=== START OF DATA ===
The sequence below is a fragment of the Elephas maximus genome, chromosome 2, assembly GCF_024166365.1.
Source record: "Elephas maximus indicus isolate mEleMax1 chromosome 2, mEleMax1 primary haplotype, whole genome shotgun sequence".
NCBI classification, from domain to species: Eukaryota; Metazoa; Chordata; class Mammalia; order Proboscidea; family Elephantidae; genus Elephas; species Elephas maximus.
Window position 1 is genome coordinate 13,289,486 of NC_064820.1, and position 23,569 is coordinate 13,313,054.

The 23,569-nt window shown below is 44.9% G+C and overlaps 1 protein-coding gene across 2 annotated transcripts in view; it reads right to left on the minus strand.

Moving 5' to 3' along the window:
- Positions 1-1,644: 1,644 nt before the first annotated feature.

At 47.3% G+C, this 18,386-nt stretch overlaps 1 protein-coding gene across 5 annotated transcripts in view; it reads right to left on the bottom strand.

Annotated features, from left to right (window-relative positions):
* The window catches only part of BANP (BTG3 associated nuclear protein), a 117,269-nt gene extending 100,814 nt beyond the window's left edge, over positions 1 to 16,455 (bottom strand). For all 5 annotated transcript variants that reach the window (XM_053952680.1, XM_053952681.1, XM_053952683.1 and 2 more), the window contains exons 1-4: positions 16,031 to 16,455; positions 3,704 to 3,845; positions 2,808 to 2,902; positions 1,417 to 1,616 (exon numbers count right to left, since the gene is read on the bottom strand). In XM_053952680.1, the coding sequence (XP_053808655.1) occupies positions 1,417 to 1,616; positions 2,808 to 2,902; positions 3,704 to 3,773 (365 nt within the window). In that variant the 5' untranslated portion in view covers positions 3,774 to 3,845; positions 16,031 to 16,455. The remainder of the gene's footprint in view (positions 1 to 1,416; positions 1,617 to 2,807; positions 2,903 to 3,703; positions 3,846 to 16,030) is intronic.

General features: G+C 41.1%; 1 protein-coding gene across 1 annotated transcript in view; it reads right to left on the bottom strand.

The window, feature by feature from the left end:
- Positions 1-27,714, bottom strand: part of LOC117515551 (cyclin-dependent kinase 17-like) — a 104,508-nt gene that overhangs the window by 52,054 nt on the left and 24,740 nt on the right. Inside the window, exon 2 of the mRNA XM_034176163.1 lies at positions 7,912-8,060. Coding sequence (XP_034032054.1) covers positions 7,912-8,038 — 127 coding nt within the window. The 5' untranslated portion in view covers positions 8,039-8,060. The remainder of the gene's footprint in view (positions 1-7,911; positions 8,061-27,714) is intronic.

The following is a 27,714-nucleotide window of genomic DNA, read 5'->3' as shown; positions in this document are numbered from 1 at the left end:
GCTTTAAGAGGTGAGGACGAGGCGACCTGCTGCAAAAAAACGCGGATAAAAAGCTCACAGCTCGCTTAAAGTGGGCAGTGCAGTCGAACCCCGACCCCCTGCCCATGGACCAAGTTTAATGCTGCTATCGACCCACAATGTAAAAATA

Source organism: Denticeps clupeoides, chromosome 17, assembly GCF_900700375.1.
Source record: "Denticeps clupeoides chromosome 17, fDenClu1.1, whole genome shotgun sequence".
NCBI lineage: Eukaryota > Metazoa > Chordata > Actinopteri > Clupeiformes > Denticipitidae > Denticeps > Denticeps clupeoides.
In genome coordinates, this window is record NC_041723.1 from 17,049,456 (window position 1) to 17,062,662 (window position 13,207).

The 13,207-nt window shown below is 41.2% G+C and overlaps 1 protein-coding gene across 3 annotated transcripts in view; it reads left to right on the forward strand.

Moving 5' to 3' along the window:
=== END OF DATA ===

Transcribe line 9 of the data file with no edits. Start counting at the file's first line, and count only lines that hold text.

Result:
Annotated features, from left to right (window-relative positions):